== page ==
From creator to leader: The second stage entrepreneur

From creator to leader: The second stage entrepreneur

By: Kate Hodel | May 07, 2014 | USSourceLink Affiliate Blog

Several years ago, the Edward Lowe Foundation began to focus on the second stage entrepreneur.

“This seemed to be the time when the entrepreneur created wealth and jobs, increased the volume of income into a region and attracted other companies and talent,” said Dino Signore, director of entrepreneurial education.

Signore spoke about the pressures of the second stage business at the recent U.S.SourceLink conference.

What is a second stage business? 

Signore noted that these second stage companies are not gazelles.

They grow at an incremental pace, but account for 72 percent of job growth. Second stage companies are privately held, have 10-99 employees and revenues of more than $1 million.

Pressures at the second stage

The pressures on small firms to fail are significant. Growth in their companies often underscores their lack of management experience and/or their inability to give up control. They are typically facing several issues at the same time and often are faced with production capacity limits.

The Lowe Foundation has identified some issues that tend to come up in the “no-man’s land” between startup and established growth:

– Market misalignment
– Outgrow management team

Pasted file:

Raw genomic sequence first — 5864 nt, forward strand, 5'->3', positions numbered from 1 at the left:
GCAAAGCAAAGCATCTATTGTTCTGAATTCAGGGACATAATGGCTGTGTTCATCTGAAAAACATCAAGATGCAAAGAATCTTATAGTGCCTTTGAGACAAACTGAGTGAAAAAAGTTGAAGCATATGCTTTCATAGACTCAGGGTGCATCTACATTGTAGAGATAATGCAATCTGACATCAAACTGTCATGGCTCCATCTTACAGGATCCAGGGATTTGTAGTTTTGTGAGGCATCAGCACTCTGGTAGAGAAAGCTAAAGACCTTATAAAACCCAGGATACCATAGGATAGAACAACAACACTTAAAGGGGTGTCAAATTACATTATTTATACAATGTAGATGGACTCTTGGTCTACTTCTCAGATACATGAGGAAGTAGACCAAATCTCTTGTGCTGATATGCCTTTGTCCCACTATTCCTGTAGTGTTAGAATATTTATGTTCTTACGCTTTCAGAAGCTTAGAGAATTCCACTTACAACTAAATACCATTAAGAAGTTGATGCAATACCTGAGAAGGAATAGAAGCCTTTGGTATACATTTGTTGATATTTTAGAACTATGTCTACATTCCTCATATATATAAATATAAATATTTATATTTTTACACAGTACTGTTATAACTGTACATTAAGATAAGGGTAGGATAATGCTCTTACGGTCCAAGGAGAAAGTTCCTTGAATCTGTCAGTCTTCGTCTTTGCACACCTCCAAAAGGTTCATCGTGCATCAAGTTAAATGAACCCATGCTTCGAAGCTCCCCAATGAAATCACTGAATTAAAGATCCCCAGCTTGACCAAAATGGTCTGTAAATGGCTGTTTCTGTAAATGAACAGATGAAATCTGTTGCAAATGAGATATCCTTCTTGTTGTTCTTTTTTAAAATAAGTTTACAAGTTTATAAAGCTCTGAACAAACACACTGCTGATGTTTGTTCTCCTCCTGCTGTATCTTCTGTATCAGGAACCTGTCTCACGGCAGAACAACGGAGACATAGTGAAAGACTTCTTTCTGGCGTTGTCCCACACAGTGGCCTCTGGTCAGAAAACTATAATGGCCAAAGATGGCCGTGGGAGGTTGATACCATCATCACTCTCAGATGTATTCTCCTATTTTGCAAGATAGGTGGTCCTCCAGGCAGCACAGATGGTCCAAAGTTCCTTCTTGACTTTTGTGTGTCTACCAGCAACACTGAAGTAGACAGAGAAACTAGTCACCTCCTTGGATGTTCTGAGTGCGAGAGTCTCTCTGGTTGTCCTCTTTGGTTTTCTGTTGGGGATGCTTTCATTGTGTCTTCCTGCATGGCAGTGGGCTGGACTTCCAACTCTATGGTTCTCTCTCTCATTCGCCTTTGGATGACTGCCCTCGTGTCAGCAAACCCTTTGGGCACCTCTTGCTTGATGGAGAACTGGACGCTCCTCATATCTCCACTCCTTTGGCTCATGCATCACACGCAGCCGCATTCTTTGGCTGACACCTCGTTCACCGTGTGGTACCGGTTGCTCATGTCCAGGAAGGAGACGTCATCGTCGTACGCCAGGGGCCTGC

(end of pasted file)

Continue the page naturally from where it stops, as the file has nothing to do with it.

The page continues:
– Managing money
– Model does not scale, strategy

Signore noted that after studying these second-stage businesses, the Lowe Foundation has noticed some commonalities that can help those organizations trying to serve this audience.

– Not attracted to traditional learning
– Only want relevant content
– Process everything through their business
– Hard to gain trust, but they do trust peers
– Frustrated by bureaucracy
– Love creating, not managing
– Very positive
– Strong internal locus of control

How to help second stage business: 

What is often required is for the founder to change form creator to leader. Only about 10 percent have business training, so building a management team is often a good first step.

Other things that help:

– Round tables great for this stage
– Objective and relevant input
– Just in time learning
– Camaraderie
– Perspective
– Risk reduction, learn about other issues

The Lowe Foundation offers a broad range of programming to support the second stage business. Find out more

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